I got out of my car and drew a deep breath. The air smelled like industry and tasted of sulfur. Nowhere in sight was the hustle and bustle of a busy day at the ballpark. There were no peanuts, there were no crackerjacks, and I had a feeling I’d never come back. Pun excused, there was little in the way of a reminder of a World Series championship-hosting stadium. What I did encounter was what most presumably looked like a building erected more than 100 years ago. I locked my car and looked out over the large grass field with Key Tower and the BP Building looming ominously over the trees on the western horizon.
View from left field (2012)
As I walked out onto what once served as left field, I tried to imagine what the rest of the stadium must’ve looked like. It was difficult, even for a person who takes pride in his imagination. It wasn’t until I stood out in front of the ticket booth did League Park really begin to look like any of the pictures I had seen online before I made the trip. It felt foreign, like it should have existed in some German, back-mountain municipality. But there it was, only a few miles from the heart of Downtown Cleveland, home of the modern-day Cavs and Tribe and Cleveland Browns.

It was shame, almost. Something so historic was falling apart piece by piece, brick by brick; decaying in a neighborhood that looked to be experiencing just as much fallout, if not more. As I walked the premises, I watched a man in a black hoodie flagged down by a silver Acura slowly approach the vehicle and hand the driver something through the passenger window and then walk back into his house, which sat directly behind where the two had met. I could only imagine what transpired, but I didn’t really care to find out. Instead, I just kept to the camera and the pictures I was on assignment to take.

This was the stadium where the Cleveland Indians won their first of only two World Series titles. Where George Herman Ruth, otherwise know as the Great Bambino, slugged his 500th career home run. Transformed from a shoddy wooden structural oddity with the capacity to only seat 9,000 on opening day 1891, League Park and the empty field which now marks its tomb serves as a testament to the longevity of Cleveland and the rich history of the area.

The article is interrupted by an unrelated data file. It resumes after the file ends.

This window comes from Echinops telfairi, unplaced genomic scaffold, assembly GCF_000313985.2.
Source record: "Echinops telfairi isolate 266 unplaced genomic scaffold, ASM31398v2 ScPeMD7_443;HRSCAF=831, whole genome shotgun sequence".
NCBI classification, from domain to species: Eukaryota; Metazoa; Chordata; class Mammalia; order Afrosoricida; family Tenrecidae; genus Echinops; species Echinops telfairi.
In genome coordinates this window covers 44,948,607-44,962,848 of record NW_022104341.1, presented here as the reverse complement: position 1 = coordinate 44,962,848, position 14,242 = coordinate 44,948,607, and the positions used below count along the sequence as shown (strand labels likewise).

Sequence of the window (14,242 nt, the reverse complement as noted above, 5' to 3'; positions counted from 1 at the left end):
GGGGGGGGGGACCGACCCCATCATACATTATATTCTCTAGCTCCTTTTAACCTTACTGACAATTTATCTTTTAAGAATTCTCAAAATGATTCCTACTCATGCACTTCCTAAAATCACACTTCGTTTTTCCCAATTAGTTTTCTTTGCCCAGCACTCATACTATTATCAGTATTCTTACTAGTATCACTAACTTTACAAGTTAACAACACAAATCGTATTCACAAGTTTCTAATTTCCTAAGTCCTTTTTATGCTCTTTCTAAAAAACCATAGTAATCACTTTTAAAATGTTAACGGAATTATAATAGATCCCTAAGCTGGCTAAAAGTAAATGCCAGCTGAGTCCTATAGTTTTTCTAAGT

League Park Ticket Booth (2012)
In February 2011, apparently sharing the very same sentiment, Cleveland City Council approved a measure for a $5 million two-phase restoration project, which would see the renovation of the current ticket booth and wall as well as a baseball diamond laid out to the exact dimensions. Also included in the measure would be brand new bleachers, concessions, and restroom facilities. In short, there would be baseball at League Park, once again.

The final steps for approval and initial groundbreaking don’t intend to begin until later this summer. Hopes are to finish the first phase of the project by year’s end. So for now, all we have to serve as a reminder of a once bright and teaming Hough Neighborhood district are the ruins and falling walls of a decaying brick building, which could easily be mistaken for any other along E 66th. But at least there’s hope; hope for League Park, hope for the neighborhood, and hope for Cleveland, which has remained so commonplace in this all-too-often bent and beaten city it almost defies odds. Kind of like arriving at a giant empty field at 9:00am on a Saturday to find a monumental piece of Cleveland history tucked so far away you’d almost never find it, unless you were looking for it. But luckily, its walls still stand to tell its story and Cleveland always did enjoy a comeback kid.